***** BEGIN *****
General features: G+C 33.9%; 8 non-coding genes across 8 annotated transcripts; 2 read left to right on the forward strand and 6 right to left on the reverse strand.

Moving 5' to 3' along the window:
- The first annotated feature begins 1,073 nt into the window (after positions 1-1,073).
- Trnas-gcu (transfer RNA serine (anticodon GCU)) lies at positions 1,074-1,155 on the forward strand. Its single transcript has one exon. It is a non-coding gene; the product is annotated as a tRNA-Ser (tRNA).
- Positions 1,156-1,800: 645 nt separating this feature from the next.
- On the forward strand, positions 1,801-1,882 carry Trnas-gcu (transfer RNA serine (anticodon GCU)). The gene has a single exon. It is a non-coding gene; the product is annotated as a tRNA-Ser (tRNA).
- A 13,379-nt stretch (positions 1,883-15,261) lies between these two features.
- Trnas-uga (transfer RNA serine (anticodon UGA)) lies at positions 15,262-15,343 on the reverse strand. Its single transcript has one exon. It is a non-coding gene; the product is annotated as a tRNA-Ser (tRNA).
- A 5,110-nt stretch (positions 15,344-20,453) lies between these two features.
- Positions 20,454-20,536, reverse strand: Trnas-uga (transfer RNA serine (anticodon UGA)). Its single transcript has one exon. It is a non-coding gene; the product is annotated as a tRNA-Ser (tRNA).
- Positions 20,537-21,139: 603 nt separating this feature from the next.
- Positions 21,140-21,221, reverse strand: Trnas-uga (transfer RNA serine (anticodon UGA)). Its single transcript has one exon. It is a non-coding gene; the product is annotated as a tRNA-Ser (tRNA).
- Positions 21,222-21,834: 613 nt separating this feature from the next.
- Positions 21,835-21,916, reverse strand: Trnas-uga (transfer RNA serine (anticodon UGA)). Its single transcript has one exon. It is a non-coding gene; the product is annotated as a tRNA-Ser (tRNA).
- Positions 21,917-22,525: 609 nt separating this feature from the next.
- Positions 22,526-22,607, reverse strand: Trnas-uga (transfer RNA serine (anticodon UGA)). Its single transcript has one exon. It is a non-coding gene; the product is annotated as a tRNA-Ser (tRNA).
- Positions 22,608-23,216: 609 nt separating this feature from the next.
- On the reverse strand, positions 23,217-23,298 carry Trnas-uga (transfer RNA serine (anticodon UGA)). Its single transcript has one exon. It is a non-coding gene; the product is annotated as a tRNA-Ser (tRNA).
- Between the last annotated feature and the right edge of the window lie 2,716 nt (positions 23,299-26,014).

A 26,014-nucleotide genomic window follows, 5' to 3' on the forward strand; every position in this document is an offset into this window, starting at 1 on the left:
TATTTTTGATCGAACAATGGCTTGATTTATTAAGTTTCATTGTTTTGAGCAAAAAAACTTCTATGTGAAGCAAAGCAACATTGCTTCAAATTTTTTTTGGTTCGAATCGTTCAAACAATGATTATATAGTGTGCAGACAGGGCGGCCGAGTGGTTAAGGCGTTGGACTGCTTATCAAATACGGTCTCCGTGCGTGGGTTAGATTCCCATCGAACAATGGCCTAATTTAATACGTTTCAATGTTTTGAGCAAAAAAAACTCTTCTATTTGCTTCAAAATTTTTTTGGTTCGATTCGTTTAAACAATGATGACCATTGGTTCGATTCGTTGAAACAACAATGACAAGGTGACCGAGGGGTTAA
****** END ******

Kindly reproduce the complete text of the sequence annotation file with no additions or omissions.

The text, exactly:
General features: G+C 33.9%; 8 non-coding genes across 8 annotated transcripts; 2 read left to right on the forward strand and 6 right to left on the reverse strand.

Moving 5' to 3' along the window:
- The first annotated feature begins 1,073 nt into the window (after positions 1-1,073).
- Trnas-gcu (transfer RNA serine (anticodon GCU)) lies at positions 1,074-1,155 on the forward strand. Its single transcript has one exon. It is a non-coding gene; the product is annotated as a tRNA-Ser (tRNA).
- Positions 1,156-1,800: 645 nt separating this feature from the next.
- On the forward strand, positions 1,801-1,882 carry Trnas-gcu (transfer RNA serine (anticodon GCU)). The gene has a single exon. It is a non-coding gene; the product is annotated as a tRNA-Ser (tRNA).
- A 13,379-nt stretch (positions 1,883-15,261) lies between these two features.
- Trnas-uga (transfer RNA serine (anticodon UGA)) lies at positions 15,262-15,343 on the reverse strand. Its single transcript has one exon. It is a non-coding gene; the product is annotated as a tRNA-Ser (tRNA).
- A 5,110-nt stretch (positions 15,344-20,453) lies between these two features.
- Positions 20,454-20,536, reverse strand: Trnas-uga (transfer RNA serine (anticodon UGA)). Its single transcript has one exon. It is a non-coding gene; the product is annotated as a tRNA-Ser (tRNA).
- Positions 20,537-21,139: 603 nt separating this feature from the next.
- Positions 21,140-21,221, reverse strand: Trnas-uga (transfer RNA serine (anticodon UGA)). Its single transcript has one exon. It is a non-coding gene; the product is annotated as a tRNA-Ser (tRNA).
- Positions 21,222-21,834: 613 nt separating this feature from the next.
- Positions 21,835-21,916, reverse strand: Trnas-uga (transfer RNA serine (anticodon UGA)). Its single transcript has one exon. It is a non-coding gene; the product is annotated as a tRNA-Ser (tRNA).
- Positions 21,917-22,525: 609 nt separating this feature from the next.
- Positions 22,526-22,607, reverse strand: Trnas-uga (transfer RNA serine (anticodon UGA)). Its single transcript has one exon. It is a non-coding gene; the product is annotated as a tRNA-Ser (tRNA).
- Positions 22,608-23,216: 609 nt separating this feature from the next.
- On the reverse strand, positions 23,217-23,298 carry Trnas-uga (transfer RNA serine (anticodon UGA)). Its single transcript has one exon. It is a non-coding gene; the product is annotated as a tRNA-Ser (tRNA).
- Between the last annotated feature and the right edge of the window lie 2,716 nt (positions 23,299-26,014).

A 26,014-nucleotide genomic window follows, 5' to 3' on the forward strand; every position in this document is an offset into this window, starting at 1 on the left:
TATTTTTGATCGAACAATGGCTTGATTTATTAAGTTTCATTGTTTTGAGCAAAAAAACTTCTATGTGAAGCAAAGCAACATTGCTTCAAATTTTTTTTGGTTCGAATCGTTCAAACAATGATTATATAGTGTGCAGACAGGGCGGCCGAGTGGTTAAGGCGTTGGACTGCTTATCAAATACGGTCTCCGTGCGTGGGTTAGATTCCCATCGAACAATGGCCTAATTTAATACGTTTCAATGTTTTGAGCAAAAAAAACTCTTCTATTTGCTTCAAAATTTTTTTGGTTCGATTCGTTTAAACAATGATGACCATTGGTTCGATTCGTTGAAACAACAATGACAAGGTGACCGAGGGGTTAA